Language Selection

English French German Italian Portuguese Spanish

9 Possible Features of Firefox 5 that may Kill your Chrome Cravings

Filed under
Moz/FF

Firefox 4 was another milestone for the Mozilla team. Of course, with the growing popularity of Chrome, Firefox’s admiration seems to have taken a downward trend. However, the record-holding browser isn’t going to back down. In its next version, that is Firefox 5, the veteran browser promises to bring along features that will put Firefox at par with Google Chrome.

Here are 9 such features that will make you reconsider if you’re planning to switch to Chrome. Or, if you’re a Chrome user already, who knows, you might as well go turn back to the fox.

1. Site-specific menus

If you love the little menu that sits on the top left corner of your Firefox 4 window, then, you have even more reasons to be excited. Firefox is planning to implement a new feature that will make a website behave more like an app. What this means is, when you create an app tab for a website -- let’s say Twitter -- the site, now an app, will have its very own dedicated menu.

rest here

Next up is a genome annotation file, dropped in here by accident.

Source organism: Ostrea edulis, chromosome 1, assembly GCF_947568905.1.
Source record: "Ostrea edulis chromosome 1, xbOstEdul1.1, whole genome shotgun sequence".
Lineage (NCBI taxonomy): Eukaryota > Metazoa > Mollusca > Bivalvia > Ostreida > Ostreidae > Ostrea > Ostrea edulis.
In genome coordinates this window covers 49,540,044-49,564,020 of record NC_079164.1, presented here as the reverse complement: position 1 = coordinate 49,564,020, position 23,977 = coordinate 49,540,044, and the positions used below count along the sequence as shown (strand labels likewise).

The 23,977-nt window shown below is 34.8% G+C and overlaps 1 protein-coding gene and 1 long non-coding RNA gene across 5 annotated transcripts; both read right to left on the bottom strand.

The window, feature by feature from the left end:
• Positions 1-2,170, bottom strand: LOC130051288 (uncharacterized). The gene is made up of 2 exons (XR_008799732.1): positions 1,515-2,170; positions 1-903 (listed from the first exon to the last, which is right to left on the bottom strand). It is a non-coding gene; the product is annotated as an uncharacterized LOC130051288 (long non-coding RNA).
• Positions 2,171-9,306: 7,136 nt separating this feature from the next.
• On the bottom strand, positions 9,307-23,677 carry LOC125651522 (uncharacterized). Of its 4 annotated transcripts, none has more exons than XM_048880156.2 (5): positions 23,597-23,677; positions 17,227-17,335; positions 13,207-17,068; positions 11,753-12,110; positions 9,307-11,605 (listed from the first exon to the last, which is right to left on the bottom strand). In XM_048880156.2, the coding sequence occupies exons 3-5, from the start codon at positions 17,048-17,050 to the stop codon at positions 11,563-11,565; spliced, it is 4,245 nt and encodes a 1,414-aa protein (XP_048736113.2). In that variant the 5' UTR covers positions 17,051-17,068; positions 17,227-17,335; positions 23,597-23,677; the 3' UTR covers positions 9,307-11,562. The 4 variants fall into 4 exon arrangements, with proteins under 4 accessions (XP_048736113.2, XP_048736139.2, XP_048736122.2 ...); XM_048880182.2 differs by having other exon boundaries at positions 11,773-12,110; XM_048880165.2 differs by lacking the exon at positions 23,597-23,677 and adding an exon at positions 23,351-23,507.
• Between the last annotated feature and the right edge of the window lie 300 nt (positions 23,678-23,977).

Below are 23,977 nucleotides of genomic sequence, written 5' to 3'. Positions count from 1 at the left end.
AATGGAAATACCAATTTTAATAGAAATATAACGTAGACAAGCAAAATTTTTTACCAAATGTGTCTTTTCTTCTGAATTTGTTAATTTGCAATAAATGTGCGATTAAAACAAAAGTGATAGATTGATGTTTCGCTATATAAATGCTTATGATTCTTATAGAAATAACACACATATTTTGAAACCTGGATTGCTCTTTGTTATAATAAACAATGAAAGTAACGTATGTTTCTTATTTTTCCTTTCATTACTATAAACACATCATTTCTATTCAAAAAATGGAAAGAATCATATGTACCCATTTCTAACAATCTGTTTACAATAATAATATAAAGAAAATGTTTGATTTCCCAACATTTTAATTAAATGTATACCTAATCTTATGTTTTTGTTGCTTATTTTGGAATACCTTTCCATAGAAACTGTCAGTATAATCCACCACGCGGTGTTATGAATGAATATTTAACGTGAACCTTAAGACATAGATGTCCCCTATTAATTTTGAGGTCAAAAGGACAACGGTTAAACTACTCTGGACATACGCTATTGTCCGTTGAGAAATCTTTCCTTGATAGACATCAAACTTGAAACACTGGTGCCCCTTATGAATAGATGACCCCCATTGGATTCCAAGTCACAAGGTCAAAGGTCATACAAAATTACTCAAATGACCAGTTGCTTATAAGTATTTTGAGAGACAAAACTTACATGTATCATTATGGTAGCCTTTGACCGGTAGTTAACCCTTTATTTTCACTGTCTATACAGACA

More in Tux Machines

Android Leftovers

today's howtos

Mozilla News

  • WebExtensions in Firefox 48
  • Mozilla's WebExtensions API Is In Good Shape For Firefox 48
    Mozilla has announced that for Firefox 48 their WebExtensions API is considered to be in a stable state. They encourage developers looking to develop browser add-ons to begin using this new API. WebExtensions is an API for implementing new browser add-ons/extensions that makes it easier to port to/from other browsers, is compatible with Firefox's Electroloysis, and should be easier to work with than the current APIs. In particular, Google designed portions of the WebExtensions API around Google's Blink extension API.
  • Mozilla a Step Closer to Thunderbird Decision
    The good news is that the folks at Mozilla seem to be determined to find Thunderbird a good home where it will be able to grow and find newfound success. This isn’t surprising. As Surman pointed out in his post, the project is quite popular among those associated with the foundation — but that popularity is also contributing to the problem Mozilla has with keeping the project in-house.